A reflection for the Fourth Sunday after Pentecost.
1 Samuel 15:34-16:13
2 Corinthians 5:6-17
Ousmane Ba was an animator we met when visiting Christian Aid partners in Senegal, West Africa, some years ago. His task was to visit villages to encourage people to discuss the problems they face and help them to formulate possible solutions.
Ousmane sometimes found his work discouraging. He would work hard to organise something in a village, but often returned a month later to find there has been no follow-up. But he was often encouraged to find that the people were even more motivated that he was. He said: ‘My presence or absence does not affect them.’ They found an energy and motivation of their own, which carried their work forward.
Jesus says the kingdom of God is like this (Mark 4.26-29). It has its own energy and vitality, and grows independently of the effort and care of the sower. Not that we can be idle, but the growth of God’s justice and love in the world is not dependent on our efforts. Paul says: ‘In Christ, there is a new creation’ (2 Corinthians 5.17). This is no ‘static state’ but a new and dynamic energy, constantly producing fresh harvests.
Modern management techniques encourage us to control our efforts and time as efficiently as possible. This can be good, but is seriously flawed if it leads us to think we can always control the outcomes, and never be surprised by what God does – compare the way Samuel was surprised to find David, not his older brothers, to be God’s choice.
From Senegal to Brazil – the kingdom of God is bearing fruit
The kingdom of God, present and at work in the world, can seem tiny and insignificant, like a mustard seed, but can grow exponentially in unexpected ways.
In 1979 a group of sons of migrant workers in Brazil began to fight for the right to land. There were 650 people in a camp by a roadside from 1979–1982. By the end of 1983 just over half of those people managed to get land granted to them by the state government. They organised as the Landless People’s Movement in 1985 and have worked to secure land rights for more than 400,000 communities.
Today, our partner Movement of the Landless supports people like Jocelinia and her family (pictured above). Jocenilia and her young family are taking shelter in a tent above a busy roundabout in Brazil. She's struggled to provide for her children, and often faces hostility from people who see her as a 'dirty squatter'. We're working with Jocelinia to reclaim her dignity. One day, she hopes her son will have the right to his own land.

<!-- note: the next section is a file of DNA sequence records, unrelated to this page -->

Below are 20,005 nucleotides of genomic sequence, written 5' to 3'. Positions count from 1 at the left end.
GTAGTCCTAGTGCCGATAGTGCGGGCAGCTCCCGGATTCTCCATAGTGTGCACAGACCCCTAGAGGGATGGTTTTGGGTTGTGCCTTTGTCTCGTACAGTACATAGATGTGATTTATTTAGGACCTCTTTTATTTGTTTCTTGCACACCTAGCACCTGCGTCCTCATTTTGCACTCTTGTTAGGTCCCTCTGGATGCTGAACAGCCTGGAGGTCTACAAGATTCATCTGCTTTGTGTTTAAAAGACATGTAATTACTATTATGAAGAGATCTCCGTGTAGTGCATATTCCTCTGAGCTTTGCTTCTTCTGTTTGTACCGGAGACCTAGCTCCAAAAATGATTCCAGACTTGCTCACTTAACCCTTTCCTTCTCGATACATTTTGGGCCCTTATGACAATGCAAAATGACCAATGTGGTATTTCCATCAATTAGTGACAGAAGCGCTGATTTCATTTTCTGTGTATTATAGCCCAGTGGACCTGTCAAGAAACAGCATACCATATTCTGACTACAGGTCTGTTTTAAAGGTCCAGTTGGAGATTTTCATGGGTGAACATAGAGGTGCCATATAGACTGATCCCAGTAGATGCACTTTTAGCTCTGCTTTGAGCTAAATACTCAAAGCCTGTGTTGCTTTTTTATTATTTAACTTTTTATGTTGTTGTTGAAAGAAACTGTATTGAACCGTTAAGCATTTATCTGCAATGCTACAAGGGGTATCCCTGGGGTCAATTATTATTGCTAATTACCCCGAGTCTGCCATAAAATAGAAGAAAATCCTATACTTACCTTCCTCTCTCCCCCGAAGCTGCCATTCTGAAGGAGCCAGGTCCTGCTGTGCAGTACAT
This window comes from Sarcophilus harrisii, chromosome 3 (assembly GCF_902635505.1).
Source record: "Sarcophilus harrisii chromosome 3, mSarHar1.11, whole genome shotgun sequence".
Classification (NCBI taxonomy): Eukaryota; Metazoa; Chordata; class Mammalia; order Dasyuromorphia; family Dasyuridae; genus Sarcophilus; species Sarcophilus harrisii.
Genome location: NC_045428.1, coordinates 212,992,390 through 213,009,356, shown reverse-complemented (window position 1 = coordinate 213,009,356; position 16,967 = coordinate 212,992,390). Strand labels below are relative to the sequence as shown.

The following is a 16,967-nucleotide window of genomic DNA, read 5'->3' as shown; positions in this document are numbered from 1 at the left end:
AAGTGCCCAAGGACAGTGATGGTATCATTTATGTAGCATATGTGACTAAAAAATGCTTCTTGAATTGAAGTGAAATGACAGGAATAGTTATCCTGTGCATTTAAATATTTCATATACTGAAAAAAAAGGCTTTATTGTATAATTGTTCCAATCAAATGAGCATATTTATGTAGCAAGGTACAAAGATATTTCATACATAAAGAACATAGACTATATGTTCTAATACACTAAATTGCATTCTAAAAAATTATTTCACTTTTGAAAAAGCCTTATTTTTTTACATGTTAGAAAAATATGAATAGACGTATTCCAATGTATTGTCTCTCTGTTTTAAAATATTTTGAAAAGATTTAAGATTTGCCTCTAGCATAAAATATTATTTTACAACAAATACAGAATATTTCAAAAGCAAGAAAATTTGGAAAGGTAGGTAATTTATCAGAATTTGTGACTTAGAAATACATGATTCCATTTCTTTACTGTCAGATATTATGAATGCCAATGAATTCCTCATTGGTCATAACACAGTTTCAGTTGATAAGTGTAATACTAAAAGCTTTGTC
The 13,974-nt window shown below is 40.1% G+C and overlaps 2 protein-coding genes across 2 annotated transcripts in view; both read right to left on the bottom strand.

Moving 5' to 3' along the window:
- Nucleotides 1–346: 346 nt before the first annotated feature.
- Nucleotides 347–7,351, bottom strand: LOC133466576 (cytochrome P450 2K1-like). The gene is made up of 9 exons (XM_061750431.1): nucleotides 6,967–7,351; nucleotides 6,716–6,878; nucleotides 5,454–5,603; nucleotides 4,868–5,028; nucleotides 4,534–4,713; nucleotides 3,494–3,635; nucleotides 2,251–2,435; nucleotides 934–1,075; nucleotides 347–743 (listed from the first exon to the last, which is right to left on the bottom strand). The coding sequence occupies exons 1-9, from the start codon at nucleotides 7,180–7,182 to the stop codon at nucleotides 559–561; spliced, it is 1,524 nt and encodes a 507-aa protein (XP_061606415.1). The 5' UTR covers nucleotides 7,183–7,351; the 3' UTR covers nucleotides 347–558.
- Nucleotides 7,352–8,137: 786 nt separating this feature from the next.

Mark’s Gospel uses the Greek word basileia to describe the reign of God, the same word used to describe the Roman empire. So perhaps the gospel is suggesting that the reign of God’s love and justice will displace human empire, not through human agency or planning, but through its own energy and vitality.
Is the message of the Mustard Seed parable, therefore, that people who are ‘sheltering’ under Rome’s empire, can find a home in God’s reign of justice when those human empires fall?
Creator of new life and hope,
forgive us that so often our vision
is limited to the things that are now,
rather than seeing what could be.
Help us to see your goodness
at work in this world,
to welcome its energy,
so that our lives and our society
may be remade in the image
of Christ our Saviour.
Give thanks and pray for the work of the Landless People’s Movement in Brazil, for their continued advocacy and effectiveness in ensuring the most marginalised are given access to the most essential of resources – land.
The weekly pointers for June have been provided by Gray Featherstone, Jean Harrison, Ben Humphries, Peter West, and Timothy Woods who were colleagues at Christian Aid, and together contributed to ‘Stories Worth Telling’ (published 2013), a series of reflections on lectionary readings, inspired by Christians Aid’s partners and friends around the world.
Published on 23 May 2018